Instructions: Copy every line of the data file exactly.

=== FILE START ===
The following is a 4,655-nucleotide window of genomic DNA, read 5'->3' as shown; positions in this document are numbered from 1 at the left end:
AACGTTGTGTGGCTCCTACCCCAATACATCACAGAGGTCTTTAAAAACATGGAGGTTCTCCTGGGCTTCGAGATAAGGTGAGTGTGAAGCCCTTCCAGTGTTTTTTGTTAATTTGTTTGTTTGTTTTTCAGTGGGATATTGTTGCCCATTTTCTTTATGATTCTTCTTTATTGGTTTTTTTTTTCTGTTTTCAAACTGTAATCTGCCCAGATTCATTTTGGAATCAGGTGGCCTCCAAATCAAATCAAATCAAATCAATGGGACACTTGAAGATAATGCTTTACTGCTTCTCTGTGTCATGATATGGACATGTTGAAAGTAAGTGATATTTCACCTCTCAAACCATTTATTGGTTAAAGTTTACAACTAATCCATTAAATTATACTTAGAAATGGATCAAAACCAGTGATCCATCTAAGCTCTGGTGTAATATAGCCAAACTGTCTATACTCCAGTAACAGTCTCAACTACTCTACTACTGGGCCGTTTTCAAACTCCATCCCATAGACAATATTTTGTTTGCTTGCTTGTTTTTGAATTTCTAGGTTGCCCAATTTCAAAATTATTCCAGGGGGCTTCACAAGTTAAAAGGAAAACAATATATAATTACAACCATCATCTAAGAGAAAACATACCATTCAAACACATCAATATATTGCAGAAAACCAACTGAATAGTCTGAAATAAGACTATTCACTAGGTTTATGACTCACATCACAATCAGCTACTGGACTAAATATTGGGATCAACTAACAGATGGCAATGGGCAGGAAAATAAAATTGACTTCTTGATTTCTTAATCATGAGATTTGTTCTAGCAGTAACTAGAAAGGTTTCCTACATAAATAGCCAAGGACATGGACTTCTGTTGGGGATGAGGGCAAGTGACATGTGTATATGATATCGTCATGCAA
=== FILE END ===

The following is a 4,655-nucleotide window of genomic DNA, read 5'->3' as shown; positions in this document are numbered from 1 at the left end:
AACGTTGTGTGGCTCCTACCCCAATACATCACAGAGGTCTTTAAAAACATGGAGGTTCTCCTGGGCTTCGAGATAAGGTGAGTGTGAAGCCCTTCCAGTGTTTTTTGTTAATTTGTTTGTTTGTTTTTCAGTGGGATATTGTTGCCCATTTTCTTTATGATTCTTCTTTATTGGTTTTTTTTTTCTGTTTTCAAACTGTAATCTGCCCAGATTCATTTTGGAATCAGGTGGCCTCCAAATCAAATCAAATCAAATCAATGGGACACTTGAAGATAATGCTTTACTGCTTCTCTGTGTCATGATATGGACATGTTGAAAGTAAGTGATATTTCACCTCTCAAACCATTTATTGGTTAAAGTTTACAACTAATCCATTAAATTATACTTAGAAATGGATCAAAACCAGTGATCCATCTAAGCTCTGGTGTAATATAGCCAAACTGTCTATACTCCAGTAACAGTCTCAACTACTCTACTACTGGGCCGTTTTCAAACTCCATCCCATAGACAATATTTTGTTTGCTTGCTTGTTTTTGAATTTCTAGGTTGCCCAATTTCAAAATTATTCCAGGGGGCTTCACAAGTTAAAAGGAAAACAATATATAATTACAACCATCATCTAAGAGAAAACATACCATTCAAACACATCAATATATTGCAGAAAACCAACTGAATAGTCTGAAATAAGACTATTCACTAGGTTTATGACTCACATCACAATCAGCTACTGGACTAAATATTGGGATCAACTAACAGATGGCAATGGGCAGGAAAATAAAATTGACTTCTTGATTTCTTAATCATGAGATTTGTTCTAGCAGTAACTAGAAAGGTTTCCTACATAAATAGCCAAGGACATGGACTTCTGTTGGGGATGAGGGCAAGTGACATGTGTATATGATATCGTCATGCAA